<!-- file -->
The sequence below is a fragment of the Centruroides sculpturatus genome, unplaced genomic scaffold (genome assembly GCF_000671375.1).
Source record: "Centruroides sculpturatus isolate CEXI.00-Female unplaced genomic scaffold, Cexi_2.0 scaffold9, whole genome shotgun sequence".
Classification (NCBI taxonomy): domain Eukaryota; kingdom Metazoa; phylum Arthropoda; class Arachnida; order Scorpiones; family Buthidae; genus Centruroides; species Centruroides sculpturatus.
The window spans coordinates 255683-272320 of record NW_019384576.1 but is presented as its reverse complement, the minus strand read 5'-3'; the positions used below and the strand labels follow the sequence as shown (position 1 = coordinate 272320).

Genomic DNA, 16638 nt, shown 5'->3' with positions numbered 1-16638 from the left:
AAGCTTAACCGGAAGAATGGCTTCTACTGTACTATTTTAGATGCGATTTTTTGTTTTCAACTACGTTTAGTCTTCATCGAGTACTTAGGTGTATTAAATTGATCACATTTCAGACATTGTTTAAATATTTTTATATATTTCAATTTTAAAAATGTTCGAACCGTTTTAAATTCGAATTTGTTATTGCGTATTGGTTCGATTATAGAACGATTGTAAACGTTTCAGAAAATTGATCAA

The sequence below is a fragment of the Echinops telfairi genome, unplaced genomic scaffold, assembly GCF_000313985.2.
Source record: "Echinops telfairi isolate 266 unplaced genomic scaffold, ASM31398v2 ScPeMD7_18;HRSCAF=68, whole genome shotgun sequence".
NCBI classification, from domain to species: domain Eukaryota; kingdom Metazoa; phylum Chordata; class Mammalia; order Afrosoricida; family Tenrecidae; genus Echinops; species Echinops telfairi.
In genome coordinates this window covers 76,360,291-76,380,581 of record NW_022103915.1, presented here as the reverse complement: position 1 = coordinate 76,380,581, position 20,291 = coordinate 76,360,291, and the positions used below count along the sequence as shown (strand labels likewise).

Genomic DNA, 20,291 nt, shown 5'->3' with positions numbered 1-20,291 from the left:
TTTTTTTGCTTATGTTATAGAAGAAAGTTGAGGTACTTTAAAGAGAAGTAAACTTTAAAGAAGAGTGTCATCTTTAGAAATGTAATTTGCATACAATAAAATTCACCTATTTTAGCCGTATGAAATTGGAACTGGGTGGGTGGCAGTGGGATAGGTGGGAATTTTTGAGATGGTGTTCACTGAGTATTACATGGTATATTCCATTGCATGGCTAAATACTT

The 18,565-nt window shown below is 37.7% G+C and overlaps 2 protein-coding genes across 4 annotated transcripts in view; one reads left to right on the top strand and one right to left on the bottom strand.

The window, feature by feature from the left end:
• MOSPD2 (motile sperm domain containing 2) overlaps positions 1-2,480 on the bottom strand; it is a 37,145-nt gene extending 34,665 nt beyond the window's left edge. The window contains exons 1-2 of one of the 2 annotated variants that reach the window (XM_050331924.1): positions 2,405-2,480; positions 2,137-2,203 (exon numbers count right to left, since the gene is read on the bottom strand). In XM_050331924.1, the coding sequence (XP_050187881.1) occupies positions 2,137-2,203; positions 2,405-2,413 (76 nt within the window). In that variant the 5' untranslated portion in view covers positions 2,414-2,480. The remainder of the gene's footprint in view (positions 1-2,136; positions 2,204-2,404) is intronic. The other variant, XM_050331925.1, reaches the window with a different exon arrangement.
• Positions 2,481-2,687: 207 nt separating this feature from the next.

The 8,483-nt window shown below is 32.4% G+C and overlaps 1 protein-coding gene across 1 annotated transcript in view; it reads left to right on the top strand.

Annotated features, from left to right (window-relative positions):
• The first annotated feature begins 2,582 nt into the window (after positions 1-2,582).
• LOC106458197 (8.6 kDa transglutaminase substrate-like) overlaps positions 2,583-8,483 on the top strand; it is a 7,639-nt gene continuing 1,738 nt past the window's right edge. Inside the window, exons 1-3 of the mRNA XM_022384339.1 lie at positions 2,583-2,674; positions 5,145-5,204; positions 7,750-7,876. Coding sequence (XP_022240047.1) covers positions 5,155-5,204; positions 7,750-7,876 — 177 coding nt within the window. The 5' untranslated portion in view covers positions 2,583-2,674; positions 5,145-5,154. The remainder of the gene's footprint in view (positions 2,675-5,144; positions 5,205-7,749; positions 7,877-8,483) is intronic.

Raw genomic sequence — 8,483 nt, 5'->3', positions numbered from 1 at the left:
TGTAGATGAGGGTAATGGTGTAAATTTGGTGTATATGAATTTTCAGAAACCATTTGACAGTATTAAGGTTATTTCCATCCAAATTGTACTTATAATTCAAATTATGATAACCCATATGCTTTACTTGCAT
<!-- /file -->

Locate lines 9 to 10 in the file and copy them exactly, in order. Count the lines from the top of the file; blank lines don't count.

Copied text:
NCBI classification, from domain to species: domain Eukaryota; kingdom Metazoa; phylum Chordata; class Mammalia; order Afrosoricida; family Tenrecidae; genus Echinops; species Echinops telfairi.
In genome coordinates this window covers 76,360,291-76,380,581 of record NW_022103915.1, presented here as the reverse complement: position 1 = coordinate 76,380,581, position 20,291 = coordinate 76,360,291, and the positions used below count along the sequence as shown (strand labels likewise).